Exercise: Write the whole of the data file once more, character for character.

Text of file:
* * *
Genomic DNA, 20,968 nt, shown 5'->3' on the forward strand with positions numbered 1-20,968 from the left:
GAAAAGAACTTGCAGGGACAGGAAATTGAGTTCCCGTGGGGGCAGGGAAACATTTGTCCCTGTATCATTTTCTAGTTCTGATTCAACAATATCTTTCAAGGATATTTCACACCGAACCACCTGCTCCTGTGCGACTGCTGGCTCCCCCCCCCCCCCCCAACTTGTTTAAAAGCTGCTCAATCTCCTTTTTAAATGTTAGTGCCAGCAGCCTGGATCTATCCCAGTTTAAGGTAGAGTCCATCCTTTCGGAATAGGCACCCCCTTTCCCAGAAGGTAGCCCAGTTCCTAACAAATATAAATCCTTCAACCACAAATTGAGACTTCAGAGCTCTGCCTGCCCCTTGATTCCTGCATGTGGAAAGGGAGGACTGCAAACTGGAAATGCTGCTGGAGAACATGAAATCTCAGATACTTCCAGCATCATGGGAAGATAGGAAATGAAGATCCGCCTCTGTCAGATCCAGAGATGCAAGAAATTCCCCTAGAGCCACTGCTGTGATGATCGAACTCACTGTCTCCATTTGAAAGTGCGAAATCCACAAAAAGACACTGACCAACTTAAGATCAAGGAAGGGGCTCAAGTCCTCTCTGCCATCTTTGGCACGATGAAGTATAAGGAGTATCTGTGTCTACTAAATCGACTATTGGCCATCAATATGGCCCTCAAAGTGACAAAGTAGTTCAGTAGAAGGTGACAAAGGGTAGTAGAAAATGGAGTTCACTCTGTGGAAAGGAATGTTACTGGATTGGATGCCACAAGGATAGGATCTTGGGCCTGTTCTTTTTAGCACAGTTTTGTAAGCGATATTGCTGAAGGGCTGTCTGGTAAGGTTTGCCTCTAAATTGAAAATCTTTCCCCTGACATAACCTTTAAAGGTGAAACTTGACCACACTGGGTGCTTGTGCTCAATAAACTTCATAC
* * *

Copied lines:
Genomic DNA, 20,968 nt, shown 5'->3' on the forward strand with positions numbered 1-20,968 from the left:
GAAAAGAACTTGCAGGGACAGGAAATTGAGTTCCCGTGGGGGCAGGGAAACATTTGTCCCTGTATCATTTTCTAGTTCTGATTCAACAATATCTTTCAAGGATATTTCACACCGAACCACCTGCTCCTGTGCGACTGCTGGCTCCCCCCCCCCCCCCCAACTTGTTTAAAAGCTGCTCAATCTCCTTTTTAAATGTTAGTGCCAGCAGCCTGGATCTATCCCAGTTTAAGGTAGAGTCCATCCTTTCGGAATAGGCACCCCCTTTCCCAGAAGGTAGCCCAGTTCCTAACAAATATAAATCCTTCAACCACAAATTGAGACTTCAGAGCTCTGCCTGCCCCTTGATTCCTGCATGTGGAAAGGGAGGACTGCAAACTGGAAATGCTGCTGGAGAACATGAAATCTCAGATACTTCCAGCATCATGGGAAGATAGGAAATGAAGATCCGCCTCTGTCAGATCCAGAGATGCAAGAAATTCCCCTAGAGCCACTGCTGTGATGATCGAACTCACTGTCTCCATTTGAAAGTGCGAAATCCACAAAAAGACACTGACCAACTTAAGATCAAGGAAGGGGCTCAAGTCCTCTCTGCCATCTTTGGCACGATGAAGTATAAGGAGTATCTGTGTCTACTAAATCGACTATTGGCCATCAATATGGCCCTCAAAGTGACAAAGTAGTTCAGTAGAAGGTGACAAAGGGTAGTAGAAAATGGAGTTCACTCTGTGGAAAGGAATGTTACTGGATTGGATGCCACAAGGATAGGATCTTGGGCCTGTTCTTTTTAGCACAGTTTTGTAAGCGATATTGCTGAAGGGCTGTCTGGTAAGGTTTGCCTCTAAATTGAAAATCTTTCCCCTGACATAACCTTTAAAGGTGAAACTTGACCACACTGGGTGCTTGTGCTCAATAAACTTCATAC